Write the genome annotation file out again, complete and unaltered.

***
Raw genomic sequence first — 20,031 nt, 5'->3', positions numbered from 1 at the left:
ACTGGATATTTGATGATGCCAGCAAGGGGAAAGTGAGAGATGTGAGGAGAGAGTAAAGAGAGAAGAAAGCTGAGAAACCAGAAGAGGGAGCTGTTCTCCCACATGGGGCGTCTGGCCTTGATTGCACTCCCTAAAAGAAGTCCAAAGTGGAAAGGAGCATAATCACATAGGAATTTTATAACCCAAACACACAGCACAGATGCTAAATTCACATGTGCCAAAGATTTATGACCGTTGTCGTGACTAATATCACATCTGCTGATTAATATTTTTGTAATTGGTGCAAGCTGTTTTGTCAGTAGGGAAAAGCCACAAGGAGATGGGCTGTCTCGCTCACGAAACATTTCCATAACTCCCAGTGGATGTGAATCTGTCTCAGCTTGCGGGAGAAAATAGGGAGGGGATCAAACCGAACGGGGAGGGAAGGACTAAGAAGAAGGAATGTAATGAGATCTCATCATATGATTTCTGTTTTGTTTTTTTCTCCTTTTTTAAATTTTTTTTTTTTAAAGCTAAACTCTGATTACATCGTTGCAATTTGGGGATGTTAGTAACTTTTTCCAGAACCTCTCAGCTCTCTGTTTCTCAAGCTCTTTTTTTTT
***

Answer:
Raw genomic sequence first — 20,031 nt, 5'->3', positions numbered from 1 at the left:
ACTGGATATTTGATGATGCCAGCAAGGGGAAAGTGAGAGATGTGAGGAGAGAGTAAAGAGAGAAGAAAGCTGAGAAACCAGAAGAGGGAGCTGTTCTCCCACATGGGGCGTCTGGCCTTGATTGCACTCCCTAAAAGAAGTCCAAAGTGGAAAGGAGCATAATCACATAGGAATTTTATAACCCAAACACACAGCACAGATGCTAAATTCACATGTGCCAAAGATTTATGACCGTTGTCGTGACTAATATCACATCTGCTGATTAATATTTTTGTAATTGGTGCAAGCTGTTTTGTCAGTAGGGAAAAGCCACAAGGAGATGGGCTGTCTCGCTCACGAAACATTTCCATAACTCCCAGTGGATGTGAATCTGTCTCAGCTTGCGGGAGAAAATAGGGAGGGGATCAAACCGAACGGGGAGGGAAGGACTAAGAAGAAGGAATGTAATGAGATCTCATCATATGATTTCTGTTTTGTTTTTTTCTCCTTTTTTAAATTTTTTTTTTTTAAAGCTAAACTCTGATTACATCGTTGCAATTTGGGGATGTTAGTAACTTTTTCCAGAACCTCTCAGCTCTCTGTTTCTCAAGCTCTTTTTTTTT